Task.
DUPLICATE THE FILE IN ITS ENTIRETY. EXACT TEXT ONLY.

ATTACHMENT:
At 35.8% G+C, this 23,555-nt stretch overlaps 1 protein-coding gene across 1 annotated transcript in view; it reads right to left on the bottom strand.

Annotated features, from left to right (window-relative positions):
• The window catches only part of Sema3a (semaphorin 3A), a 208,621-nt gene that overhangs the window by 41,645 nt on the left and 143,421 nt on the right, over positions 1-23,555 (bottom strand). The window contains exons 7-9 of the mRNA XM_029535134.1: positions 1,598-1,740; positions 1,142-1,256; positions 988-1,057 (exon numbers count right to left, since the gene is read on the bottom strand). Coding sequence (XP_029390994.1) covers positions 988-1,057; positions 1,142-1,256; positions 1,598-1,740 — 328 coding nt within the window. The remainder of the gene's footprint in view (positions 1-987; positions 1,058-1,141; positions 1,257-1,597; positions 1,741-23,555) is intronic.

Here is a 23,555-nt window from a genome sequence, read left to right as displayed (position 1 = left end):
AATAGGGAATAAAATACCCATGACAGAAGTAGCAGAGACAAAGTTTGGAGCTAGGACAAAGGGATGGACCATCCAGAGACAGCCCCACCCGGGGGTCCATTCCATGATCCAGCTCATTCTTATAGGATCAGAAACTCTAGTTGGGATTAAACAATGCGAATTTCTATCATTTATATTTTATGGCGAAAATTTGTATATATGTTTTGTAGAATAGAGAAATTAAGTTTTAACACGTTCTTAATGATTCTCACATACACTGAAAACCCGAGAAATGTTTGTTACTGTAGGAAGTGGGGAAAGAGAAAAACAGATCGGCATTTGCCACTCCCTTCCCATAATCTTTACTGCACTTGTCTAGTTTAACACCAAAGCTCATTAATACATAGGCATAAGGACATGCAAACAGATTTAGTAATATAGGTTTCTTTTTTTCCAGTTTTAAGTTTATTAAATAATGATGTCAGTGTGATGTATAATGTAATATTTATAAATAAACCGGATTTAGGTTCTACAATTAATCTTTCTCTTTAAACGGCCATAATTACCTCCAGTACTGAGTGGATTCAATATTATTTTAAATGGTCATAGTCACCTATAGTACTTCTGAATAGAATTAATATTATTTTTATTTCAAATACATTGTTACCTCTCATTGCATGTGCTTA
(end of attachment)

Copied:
At 35.8% G+C, this 23,555-nt stretch overlaps 1 protein-coding gene across 1 annotated transcript in view; it reads right to left on the bottom strand.

Annotated features, from left to right (window-relative positions):
• The window catches only part of Sema3a (semaphorin 3A), a 208,621-nt gene that overhangs the window by 41,645 nt on the left and 143,421 nt on the right, over positions 1-23,555 (bottom strand). The window contains exons 7-9 of the mRNA XM_029535134.1: positions 1,598-1,740; positions 1,142-1,256; positions 988-1,057 (exon numbers count right to left, since the gene is read on the bottom strand). Coding sequence (XP_029390994.1) covers positions 988-1,057; positions 1,142-1,256; positions 1,598-1,740 — 328 coding nt within the window. The remainder of the gene's footprint in view (positions 1-987; positions 1,058-1,141; positions 1,257-1,597; positions 1,741-23,555) is intronic.

Here is a 23,555-nt window from a genome sequence, read left to right as displayed (position 1 = left end):
AATAGGGAATAAAATACCCATGACAGAAGTAGCAGAGACAAAGTTTGGAGCTAGGACAAAGGGATGGACCATCCAGAGACAGCCCCACCCGGGGGTCCATTCCATGATCCAGCTCATTCTTATAGGATCAGAAACTCTAGTTGGGATTAAACAATGCGAATTTCTATCATTTATATTTTATGGCGAAAATTTGTATATATGTTTTGTAGAATAGAGAAATTAAGTTTTAACACGTTCTTAATGATTCTCACATACACTGAAAACCCGAGAAATGTTTGTTACTGTAGGAAGTGGGGAAAGAGAAAAACAGATCGGCATTTGCCACTCCCTTCCCATAATCTTTACTGCACTTGTCTAGTTTAACACCAAAGCTCATTAATACATAGGCATAAGGACATGCAAACAGATTTAGTAATATAGGTTTCTTTTTTTCCAGTTTTAAGTTTATTAAATAATGATGTCAGTGTGATGTATAATGTAATATTTATAAATAAACCGGATTTAGGTTCTACAATTAATCTTTCTCTTTAAACGGCCATAATTACCTCCAGTACTGAGTGGATTCAATATTATTTTAAATGGTCATAGTCACCTATAGTACTTCTGAATAGAATTAATATTATTTTTATTTCAAATACATTGTTACCTCTCATTGCATGTGCTTA